— History of Friedrich II. of Prussia, Vol. XIII. (of XXI.) • Thomas Carlyle

... many other things which she did say, at great length. Finally, she delivered it as the general result of her observation and experience, that those marriages in which there was least of what was romantically and sillily called love, were always the happiest; and that she anticipated the greatest possible amount of bliss—not rapturous bliss; but the solid, steady-going article—from the approaching nuptials. She concluded ...
— The Cricket on the Hearth • Charles Dickens

... she was no more aware of me than if I had been one of the veranda posts which her eyes had chanced to encounter. But in the indescribable sensation of that moment I felt that here was a woman who bore a secret burden, although, as my informing host put it, her heart had romantically found its ...
— The Best Short Stories of 1920 - and the Yearbook of the American Short Story • Various

... round the house and garden for hours together, looking through crevices in the palings, using violent exertions to get my chin above the rusty nails on the top, blowing kisses at the lights in the windows, and romantically calling on the night to shield my Dora,—I don't exactly know from what,—I suppose from fire, perhaps from mice, to which ...
— Standard Selections • Various

... swim over rivers with his clothes on and travel till they were dry, and all this without any apparent injury to his health." It is no wonder that Wesley soon began to regard himself as a man specially protected by divine power. He was deeply, romantically superstitious. He commonly guided his course by opening a page of the Bible and reading the first passage that met his eye. He saw visions; he believed in omens. He tells us himself of the instantaneous way in which some of his prayers for rescue from ...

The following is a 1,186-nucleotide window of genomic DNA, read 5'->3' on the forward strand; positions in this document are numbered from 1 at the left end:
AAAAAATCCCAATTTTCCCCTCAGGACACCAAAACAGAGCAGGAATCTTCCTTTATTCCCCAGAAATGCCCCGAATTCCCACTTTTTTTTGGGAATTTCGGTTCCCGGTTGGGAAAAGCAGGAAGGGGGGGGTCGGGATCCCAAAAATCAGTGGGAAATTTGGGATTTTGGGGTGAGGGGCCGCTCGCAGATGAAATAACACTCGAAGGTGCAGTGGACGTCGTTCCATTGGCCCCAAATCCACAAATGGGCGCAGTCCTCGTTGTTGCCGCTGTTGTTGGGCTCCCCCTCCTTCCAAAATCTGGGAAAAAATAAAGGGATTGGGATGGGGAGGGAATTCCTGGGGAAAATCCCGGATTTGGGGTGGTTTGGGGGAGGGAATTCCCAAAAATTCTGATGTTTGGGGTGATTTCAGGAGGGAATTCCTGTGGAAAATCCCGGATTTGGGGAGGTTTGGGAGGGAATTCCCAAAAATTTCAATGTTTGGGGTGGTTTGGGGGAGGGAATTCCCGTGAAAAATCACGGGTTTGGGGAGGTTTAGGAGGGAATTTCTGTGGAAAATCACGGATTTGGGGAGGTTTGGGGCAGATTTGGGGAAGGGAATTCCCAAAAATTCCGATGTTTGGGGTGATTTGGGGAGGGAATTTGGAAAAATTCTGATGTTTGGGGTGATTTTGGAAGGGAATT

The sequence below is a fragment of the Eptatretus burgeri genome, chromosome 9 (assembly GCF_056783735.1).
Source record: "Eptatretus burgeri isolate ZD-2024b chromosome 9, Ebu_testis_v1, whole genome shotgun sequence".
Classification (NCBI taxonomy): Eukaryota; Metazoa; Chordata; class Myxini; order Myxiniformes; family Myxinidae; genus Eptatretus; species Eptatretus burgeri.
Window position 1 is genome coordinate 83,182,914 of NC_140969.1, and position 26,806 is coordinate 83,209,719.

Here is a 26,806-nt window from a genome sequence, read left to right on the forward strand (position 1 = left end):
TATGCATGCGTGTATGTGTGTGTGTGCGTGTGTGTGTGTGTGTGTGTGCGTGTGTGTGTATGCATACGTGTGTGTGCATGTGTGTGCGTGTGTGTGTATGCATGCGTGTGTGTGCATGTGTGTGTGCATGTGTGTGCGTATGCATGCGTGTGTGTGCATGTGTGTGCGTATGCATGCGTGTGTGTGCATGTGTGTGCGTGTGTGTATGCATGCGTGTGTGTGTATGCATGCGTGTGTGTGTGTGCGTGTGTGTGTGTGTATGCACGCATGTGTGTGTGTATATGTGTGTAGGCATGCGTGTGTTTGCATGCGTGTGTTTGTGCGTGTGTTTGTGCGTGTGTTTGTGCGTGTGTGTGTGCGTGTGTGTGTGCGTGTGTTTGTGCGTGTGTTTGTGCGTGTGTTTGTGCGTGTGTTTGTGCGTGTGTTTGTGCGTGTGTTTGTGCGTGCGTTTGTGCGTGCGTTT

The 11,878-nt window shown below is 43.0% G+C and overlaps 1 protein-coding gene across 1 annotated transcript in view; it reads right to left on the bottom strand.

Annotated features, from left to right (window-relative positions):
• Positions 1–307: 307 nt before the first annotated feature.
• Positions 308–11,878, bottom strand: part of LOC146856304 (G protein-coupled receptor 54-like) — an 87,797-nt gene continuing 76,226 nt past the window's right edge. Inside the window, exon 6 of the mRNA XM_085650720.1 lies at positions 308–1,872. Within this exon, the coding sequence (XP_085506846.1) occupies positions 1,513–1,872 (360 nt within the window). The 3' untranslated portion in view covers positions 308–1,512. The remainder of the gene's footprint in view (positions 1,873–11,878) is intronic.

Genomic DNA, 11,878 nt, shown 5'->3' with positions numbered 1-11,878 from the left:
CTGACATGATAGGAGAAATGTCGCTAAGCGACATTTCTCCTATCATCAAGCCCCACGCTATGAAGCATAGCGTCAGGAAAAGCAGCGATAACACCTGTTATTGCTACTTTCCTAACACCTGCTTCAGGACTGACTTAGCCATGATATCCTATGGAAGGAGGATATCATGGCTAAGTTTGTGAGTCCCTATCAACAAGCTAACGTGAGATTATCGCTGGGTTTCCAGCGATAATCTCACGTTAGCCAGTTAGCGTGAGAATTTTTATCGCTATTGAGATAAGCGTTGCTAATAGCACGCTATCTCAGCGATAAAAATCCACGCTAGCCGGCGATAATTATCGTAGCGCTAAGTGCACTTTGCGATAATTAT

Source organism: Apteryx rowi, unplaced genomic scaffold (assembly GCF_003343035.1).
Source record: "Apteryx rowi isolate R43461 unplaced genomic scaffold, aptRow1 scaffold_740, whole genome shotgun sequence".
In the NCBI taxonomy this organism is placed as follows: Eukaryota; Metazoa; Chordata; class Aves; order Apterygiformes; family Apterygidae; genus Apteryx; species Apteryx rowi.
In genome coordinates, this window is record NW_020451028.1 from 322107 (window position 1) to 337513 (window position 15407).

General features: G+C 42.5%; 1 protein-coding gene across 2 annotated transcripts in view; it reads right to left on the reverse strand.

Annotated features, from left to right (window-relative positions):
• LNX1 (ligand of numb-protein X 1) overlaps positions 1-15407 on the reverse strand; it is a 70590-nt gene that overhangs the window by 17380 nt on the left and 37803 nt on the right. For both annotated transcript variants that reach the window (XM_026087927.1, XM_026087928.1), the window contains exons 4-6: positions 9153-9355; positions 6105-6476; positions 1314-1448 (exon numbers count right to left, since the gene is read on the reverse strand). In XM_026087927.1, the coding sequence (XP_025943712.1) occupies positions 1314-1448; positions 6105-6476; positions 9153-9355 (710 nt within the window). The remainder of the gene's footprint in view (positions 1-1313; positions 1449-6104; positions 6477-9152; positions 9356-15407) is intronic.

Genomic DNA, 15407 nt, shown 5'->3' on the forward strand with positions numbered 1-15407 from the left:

— A History of the Four Georges, Volume II (of 4) • Justin McCarthy

... bore down upon them, the train meanwhile whooping on toward Carrollton. And what an elated flock of brightly dressed citizens and citizenesses had alighted from the cars—many of them on the moment's impulse—to see these dear lads, with their romantically acquired battery, train for the holiday task of scaring the dastard foe back to their frozen homes! How we loved the moment's impulse ...
— Kincaid's Battery • George W. Cable

... ecclesiastical condition. The most important remains are those of Bucholie Castle, Girnigo Castle, and the tower of Keiss; and, on the S.E. coast, the castles of Clyth, Swiney, Forse, Laveron, Knockinnon, Berriedale, Achastle and Dunbeath, the last of which is romantically situated on a detached stack of sandstone rock. About six miles from Thurso stand the ruins of Braal Castle, the residence of the ancient bishops of Caithness. On the coast of the Pentland Firth, 11/2 miles west of Dunscansbay ...